It's won Government funding to evaluate the Paige system, which can identify areas of suspicious tissue.
The Paige Prostate Cancer Detection System also measures and grades the severity of tumours it detects.
Oxford University and partners - including Oxford University Hospitals - have won government funding to evaluate the system, which could help pathologists quickly identify suspicious areas of tissue.
It could then be used to influence important treatment decisions for patients, with hopes the software will soon become widely used in the NHS.
The study is happening, thanks to a successful NHSx Artificial Intelligence Health and Care Award application.
Professor Clare Verrill from Oxford University's Nuffield Department of Surgical Sciences and Oxford University Hospitals, said, 'I see this both as a natural evolution and key transformational point for histopathology. With this award we can advance the adoption of powerful technology to help pathologists by demonstrating the system-wide potential of using AI-based diagnostic systems in routine reporting.'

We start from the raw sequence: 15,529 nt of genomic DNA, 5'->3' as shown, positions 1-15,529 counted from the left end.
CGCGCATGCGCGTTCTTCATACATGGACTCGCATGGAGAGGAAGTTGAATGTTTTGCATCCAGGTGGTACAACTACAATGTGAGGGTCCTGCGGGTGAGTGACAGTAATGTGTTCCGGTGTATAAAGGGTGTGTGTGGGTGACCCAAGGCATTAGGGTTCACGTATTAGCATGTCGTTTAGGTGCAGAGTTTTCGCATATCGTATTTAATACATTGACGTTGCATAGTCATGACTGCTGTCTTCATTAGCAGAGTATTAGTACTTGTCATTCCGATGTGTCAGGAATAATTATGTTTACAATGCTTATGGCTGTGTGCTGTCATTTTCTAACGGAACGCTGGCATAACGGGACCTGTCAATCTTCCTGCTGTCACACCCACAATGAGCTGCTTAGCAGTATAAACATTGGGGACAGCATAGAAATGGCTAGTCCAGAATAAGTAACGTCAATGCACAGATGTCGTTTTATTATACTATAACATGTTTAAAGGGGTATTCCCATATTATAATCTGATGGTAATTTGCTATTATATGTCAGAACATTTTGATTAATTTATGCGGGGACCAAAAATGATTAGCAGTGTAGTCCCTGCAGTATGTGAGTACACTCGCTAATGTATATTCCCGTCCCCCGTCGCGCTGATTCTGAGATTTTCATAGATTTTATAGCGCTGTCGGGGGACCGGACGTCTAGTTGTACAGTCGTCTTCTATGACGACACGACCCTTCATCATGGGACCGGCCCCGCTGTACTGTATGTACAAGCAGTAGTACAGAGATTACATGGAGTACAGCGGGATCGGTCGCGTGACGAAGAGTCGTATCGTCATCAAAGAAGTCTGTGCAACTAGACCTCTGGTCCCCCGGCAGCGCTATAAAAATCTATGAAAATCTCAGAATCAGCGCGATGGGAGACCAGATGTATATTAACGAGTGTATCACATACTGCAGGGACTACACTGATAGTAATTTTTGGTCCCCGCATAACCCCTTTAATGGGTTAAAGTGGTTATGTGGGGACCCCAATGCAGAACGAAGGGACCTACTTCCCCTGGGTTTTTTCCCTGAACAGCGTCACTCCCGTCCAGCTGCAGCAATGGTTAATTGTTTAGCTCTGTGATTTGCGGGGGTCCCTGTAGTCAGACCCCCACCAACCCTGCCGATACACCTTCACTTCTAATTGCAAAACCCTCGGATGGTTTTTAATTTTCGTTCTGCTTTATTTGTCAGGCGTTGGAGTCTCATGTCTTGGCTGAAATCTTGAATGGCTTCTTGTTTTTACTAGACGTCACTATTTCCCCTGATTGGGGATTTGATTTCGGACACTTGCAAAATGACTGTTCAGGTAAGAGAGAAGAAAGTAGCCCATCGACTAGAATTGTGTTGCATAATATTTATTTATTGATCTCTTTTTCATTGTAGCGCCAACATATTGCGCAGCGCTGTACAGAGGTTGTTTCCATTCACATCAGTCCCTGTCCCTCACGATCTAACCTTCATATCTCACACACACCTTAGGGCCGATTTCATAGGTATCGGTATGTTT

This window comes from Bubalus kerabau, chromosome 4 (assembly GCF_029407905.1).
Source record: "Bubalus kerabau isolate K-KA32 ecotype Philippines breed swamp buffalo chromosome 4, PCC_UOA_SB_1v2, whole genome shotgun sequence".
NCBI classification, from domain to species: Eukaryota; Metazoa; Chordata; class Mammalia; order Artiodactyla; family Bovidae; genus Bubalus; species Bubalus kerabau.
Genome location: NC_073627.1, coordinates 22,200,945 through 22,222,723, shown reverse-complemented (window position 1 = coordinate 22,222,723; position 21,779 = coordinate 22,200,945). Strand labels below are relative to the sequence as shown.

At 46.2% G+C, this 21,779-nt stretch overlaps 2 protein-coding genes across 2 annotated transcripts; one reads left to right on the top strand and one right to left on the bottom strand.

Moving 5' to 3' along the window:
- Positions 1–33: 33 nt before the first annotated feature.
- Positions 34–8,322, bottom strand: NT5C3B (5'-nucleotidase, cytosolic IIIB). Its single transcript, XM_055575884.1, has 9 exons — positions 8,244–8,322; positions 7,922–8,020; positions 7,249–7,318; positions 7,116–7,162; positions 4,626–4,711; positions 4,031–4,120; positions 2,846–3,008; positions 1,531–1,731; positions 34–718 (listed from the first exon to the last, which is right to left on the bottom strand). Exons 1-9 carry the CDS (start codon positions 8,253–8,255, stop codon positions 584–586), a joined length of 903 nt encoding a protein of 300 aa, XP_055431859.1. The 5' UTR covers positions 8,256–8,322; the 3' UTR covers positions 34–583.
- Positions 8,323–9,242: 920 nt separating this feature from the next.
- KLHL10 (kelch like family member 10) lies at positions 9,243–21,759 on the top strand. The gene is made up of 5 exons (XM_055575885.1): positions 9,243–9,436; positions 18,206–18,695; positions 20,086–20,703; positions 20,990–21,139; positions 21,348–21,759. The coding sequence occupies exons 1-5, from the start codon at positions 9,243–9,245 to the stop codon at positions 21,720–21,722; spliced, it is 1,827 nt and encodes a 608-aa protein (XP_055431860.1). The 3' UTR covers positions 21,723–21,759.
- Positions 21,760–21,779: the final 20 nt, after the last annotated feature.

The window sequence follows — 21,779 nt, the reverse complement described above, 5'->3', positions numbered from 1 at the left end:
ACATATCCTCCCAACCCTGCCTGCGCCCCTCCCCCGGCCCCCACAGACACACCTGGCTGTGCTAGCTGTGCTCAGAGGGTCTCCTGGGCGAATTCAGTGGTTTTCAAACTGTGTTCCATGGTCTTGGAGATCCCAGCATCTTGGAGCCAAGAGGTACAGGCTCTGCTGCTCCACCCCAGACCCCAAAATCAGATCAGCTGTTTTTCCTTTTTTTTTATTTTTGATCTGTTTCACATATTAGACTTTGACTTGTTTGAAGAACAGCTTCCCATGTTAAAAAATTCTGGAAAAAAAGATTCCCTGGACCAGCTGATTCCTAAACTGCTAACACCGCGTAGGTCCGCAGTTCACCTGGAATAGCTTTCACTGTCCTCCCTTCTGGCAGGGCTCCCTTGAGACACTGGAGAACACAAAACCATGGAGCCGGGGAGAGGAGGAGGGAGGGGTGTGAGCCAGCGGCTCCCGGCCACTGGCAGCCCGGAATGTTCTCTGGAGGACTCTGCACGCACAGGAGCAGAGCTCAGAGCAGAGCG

Oxford University is working with OUH, North Bristol NHS Trust and University Hospitals Coventry and Warwickshire - who will use Paige Prostate prospectively in a real-world cancer laboratory setting.
In all, the government is making £140 million available over four years to accelerate the testing and evaluation of artificial intelligence technologies.
Dr Margaret Horton, Business Lead for Europe at Paige and a co-Investigator on the project said, 'The NHSx program provides the ideal catalyst for the system-wide adoption of artificial intelligence-based technologies such as Paige Prostate to improve efficiency, accuracy and patient and staff experiences.
'The pathologists and principal investigators in this study are global leaders in the implementation of digital pathology and utilising innovation to advance diagnostic service delivery.'